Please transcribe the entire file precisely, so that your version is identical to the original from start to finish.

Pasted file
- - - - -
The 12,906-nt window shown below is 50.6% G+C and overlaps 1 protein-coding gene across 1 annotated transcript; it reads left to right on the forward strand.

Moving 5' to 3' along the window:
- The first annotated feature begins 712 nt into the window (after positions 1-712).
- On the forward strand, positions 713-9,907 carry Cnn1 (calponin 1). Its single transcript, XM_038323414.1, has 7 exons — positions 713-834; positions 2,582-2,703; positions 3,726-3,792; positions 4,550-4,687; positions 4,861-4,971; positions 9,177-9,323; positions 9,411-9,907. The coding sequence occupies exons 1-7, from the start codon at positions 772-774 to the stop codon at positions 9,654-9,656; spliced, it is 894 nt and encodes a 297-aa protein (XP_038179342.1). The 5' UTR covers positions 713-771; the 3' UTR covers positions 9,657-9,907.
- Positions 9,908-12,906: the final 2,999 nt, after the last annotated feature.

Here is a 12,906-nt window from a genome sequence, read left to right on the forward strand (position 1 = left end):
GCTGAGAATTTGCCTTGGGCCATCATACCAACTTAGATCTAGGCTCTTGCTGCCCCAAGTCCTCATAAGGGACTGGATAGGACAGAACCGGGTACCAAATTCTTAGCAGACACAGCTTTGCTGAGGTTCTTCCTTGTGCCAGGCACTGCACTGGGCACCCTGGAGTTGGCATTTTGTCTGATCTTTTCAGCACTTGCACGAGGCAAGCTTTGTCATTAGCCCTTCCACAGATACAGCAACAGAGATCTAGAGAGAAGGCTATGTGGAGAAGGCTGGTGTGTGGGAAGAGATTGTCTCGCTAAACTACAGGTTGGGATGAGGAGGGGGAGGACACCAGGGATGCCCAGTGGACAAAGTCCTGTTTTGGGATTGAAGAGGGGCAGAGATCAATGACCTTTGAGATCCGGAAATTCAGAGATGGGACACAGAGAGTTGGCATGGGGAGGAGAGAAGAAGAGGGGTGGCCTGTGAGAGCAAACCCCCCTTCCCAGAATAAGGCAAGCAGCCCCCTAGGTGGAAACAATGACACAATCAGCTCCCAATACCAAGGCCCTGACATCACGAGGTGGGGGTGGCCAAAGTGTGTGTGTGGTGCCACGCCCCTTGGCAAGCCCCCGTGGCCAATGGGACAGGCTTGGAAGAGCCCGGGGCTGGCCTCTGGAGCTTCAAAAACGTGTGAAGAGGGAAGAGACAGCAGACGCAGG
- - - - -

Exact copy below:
The 12,906-nt window shown below is 50.6% G+C and overlaps 1 protein-coding gene across 1 annotated transcript; it reads left to right on the forward strand.

Moving 5' to 3' along the window:
- The first annotated feature begins 712 nt into the window (after positions 1-712).
- On the forward strand, positions 713-9,907 carry Cnn1 (calponin 1). Its single transcript, XM_038323414.1, has 7 exons — positions 713-834; positions 2,582-2,703; positions 3,726-3,792; positions 4,550-4,687; positions 4,861-4,971; positions 9,177-9,323; positions 9,411-9,907. The coding sequence occupies exons 1-7, from the start codon at positions 772-774 to the stop codon at positions 9,654-9,656; spliced, it is 894 nt and encodes a 297-aa protein (XP_038179342.1). The 5' UTR covers positions 713-771; the 3' UTR covers positions 9,657-9,907.
- Positions 9,908-12,906: the final 2,999 nt, after the last annotated feature.

Here is a 12,906-nt window from a genome sequence, read left to right on the forward strand (position 1 = left end):
GCTGAGAATTTGCCTTGGGCCATCATACCAACTTAGATCTAGGCTCTTGCTGCCCCAAGTCCTCATAAGGGACTGGATAGGACAGAACCGGGTACCAAATTCTTAGCAGACACAGCTTTGCTGAGGTTCTTCCTTGTGCCAGGCACTGCACTGGGCACCCTGGAGTTGGCATTTTGTCTGATCTTTTCAGCACTTGCACGAGGCAAGCTTTGTCATTAGCCCTTCCACAGATACAGCAACAGAGATCTAGAGAGAAGGCTATGTGGAGAAGGCTGGTGTGTGGGAAGAGATTGTCTCGCTAAACTACAGGTTGGGATGAGGAGGGGGAGGACACCAGGGATGCCCAGTGGACAAAGTCCTGTTTTGGGATTGAAGAGGGGCAGAGATCAATGACCTTTGAGATCCGGAAATTCAGAGATGGGACACAGAGAGTTGGCATGGGGAGGAGAGAAGAAGAGGGGTGGCCTGTGAGAGCAAACCCCCCTTCCCAGAATAAGGCAAGCAGCCCCCTAGGTGGAAACAATGACACAATCAGCTCCCAATACCAAGGCCCTGACATCACGAGGTGGGGGTGGCCAAAGTGTGTGTGTGGTGCCACGCCCCTTGGCAAGCCCCCGTGGCCAATGGGACAGGCTTGGAAGAGCCCGGGGCTGGCCTCTGGAGCTTCAAAAACGTGTGAAGAGGGAAGAGACAGCAGACGCAGG